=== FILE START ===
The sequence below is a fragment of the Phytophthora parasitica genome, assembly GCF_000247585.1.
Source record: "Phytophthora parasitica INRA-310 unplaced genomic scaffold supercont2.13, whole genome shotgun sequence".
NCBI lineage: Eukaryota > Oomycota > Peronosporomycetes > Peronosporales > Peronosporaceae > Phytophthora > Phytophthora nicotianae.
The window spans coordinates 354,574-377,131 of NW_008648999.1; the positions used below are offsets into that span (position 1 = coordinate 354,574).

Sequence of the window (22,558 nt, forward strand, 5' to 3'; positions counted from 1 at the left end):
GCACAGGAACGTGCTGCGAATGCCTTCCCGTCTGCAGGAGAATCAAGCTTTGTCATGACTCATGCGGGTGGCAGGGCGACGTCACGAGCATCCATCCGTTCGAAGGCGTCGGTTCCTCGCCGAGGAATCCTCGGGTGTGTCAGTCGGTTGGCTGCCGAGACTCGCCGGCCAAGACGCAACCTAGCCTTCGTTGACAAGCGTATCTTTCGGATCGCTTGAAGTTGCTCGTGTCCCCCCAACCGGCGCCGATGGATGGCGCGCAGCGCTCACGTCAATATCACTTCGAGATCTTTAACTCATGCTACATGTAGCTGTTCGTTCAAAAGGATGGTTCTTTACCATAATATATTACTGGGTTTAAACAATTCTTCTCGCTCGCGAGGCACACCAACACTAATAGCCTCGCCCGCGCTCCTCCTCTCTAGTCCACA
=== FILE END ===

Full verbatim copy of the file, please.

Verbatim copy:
The sequence below is a fragment of the Phytophthora parasitica genome, assembly GCF_000247585.1.
Source record: "Phytophthora parasitica INRA-310 unplaced genomic scaffold supercont2.13, whole genome shotgun sequence".
NCBI lineage: Eukaryota > Oomycota > Peronosporomycetes > Peronosporales > Peronosporaceae > Phytophthora > Phytophthora nicotianae.
The window spans coordinates 354,574-377,131 of NW_008648999.1; the positions used below are offsets into that span (position 1 = coordinate 354,574).

Sequence of the window (22,558 nt, forward strand, 5' to 3'; positions counted from 1 at the left end):
GCACAGGAACGTGCTGCGAATGCCTTCCCGTCTGCAGGAGAATCAAGCTTTGTCATGACTCATGCGGGTGGCAGGGCGACGTCACGAGCATCCATCCGTTCGAAGGCGTCGGTTCCTCGCCGAGGAATCCTCGGGTGTGTCAGTCGGTTGGCTGCCGAGACTCGCCGGCCAAGACGCAACCTAGCCTTCGTTGACAAGCGTATCTTTCGGATCGCTTGAAGTTGCTCGTGTCCCCCCAACCGGCGCCGATGGATGGCGCGCAGCGCTCACGTCAATATCACTTCGAGATCTTTAACTCATGCTACATGTAGCTGTTCGTTCAAAAGGATGGTTCTTTACCATAATATATTACTGGGTTTAAACAATTCTTCTCGCTCGCGAGGCACACCAACACTAATAGCCTCGCCCGCGCTCCTCCTCTCTAGTCCACA